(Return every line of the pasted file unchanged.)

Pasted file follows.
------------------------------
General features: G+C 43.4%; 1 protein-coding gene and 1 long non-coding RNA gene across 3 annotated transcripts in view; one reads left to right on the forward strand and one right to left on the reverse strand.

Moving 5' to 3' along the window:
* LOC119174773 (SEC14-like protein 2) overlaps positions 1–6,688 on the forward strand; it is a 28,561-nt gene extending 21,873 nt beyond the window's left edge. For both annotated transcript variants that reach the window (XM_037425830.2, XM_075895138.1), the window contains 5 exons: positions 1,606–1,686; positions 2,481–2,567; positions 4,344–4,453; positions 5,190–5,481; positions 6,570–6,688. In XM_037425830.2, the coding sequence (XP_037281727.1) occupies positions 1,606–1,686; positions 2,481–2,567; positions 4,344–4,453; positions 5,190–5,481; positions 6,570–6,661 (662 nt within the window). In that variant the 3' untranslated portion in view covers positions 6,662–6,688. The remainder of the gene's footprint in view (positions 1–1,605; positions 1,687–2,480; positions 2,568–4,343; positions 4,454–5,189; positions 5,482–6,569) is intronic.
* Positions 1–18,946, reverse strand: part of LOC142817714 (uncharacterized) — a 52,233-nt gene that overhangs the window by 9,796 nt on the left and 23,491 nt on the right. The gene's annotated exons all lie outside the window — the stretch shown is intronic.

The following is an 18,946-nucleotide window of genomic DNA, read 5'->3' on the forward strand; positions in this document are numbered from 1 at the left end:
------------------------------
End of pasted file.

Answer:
General features: G+C 43.4%; 1 protein-coding gene and 1 long non-coding RNA gene across 3 annotated transcripts in view; one reads left to right on the forward strand and one right to left on the reverse strand.

Moving 5' to 3' along the window:
* LOC119174773 (SEC14-like protein 2) overlaps positions 1–6,688 on the forward strand; it is a 28,561-nt gene extending 21,873 nt beyond the window's left edge. For both annotated transcript variants that reach the window (XM_037425830.2, XM_075895138.1), the window contains 5 exons: positions 1,606–1,686; positions 2,481–2,567; positions 4,344–4,453; positions 5,190–5,481; positions 6,570–6,688. In XM_037425830.2, the coding sequence (XP_037281727.1) occupies positions 1,606–1,686; positions 2,481–2,567; positions 4,344–4,453; positions 5,190–5,481; positions 6,570–6,661 (662 nt within the window). In that variant the 3' untranslated portion in view covers positions 6,662–6,688. The remainder of the gene's footprint in view (positions 1–1,605; positions 1,687–2,480; positions 2,568–4,343; positions 4,454–5,189; positions 5,482–6,569) is intronic.
* Positions 1–18,946, reverse strand: part of LOC142817714 (uncharacterized) — a 52,233-nt gene that overhangs the window by 9,796 nt on the left and 23,491 nt on the right. The gene's annotated exons all lie outside the window — the stretch shown is intronic.

The following is an 18,946-nucleotide window of genomic DNA, read 5'->3' on the forward strand; positions in this document are numbered from 1 at the left end: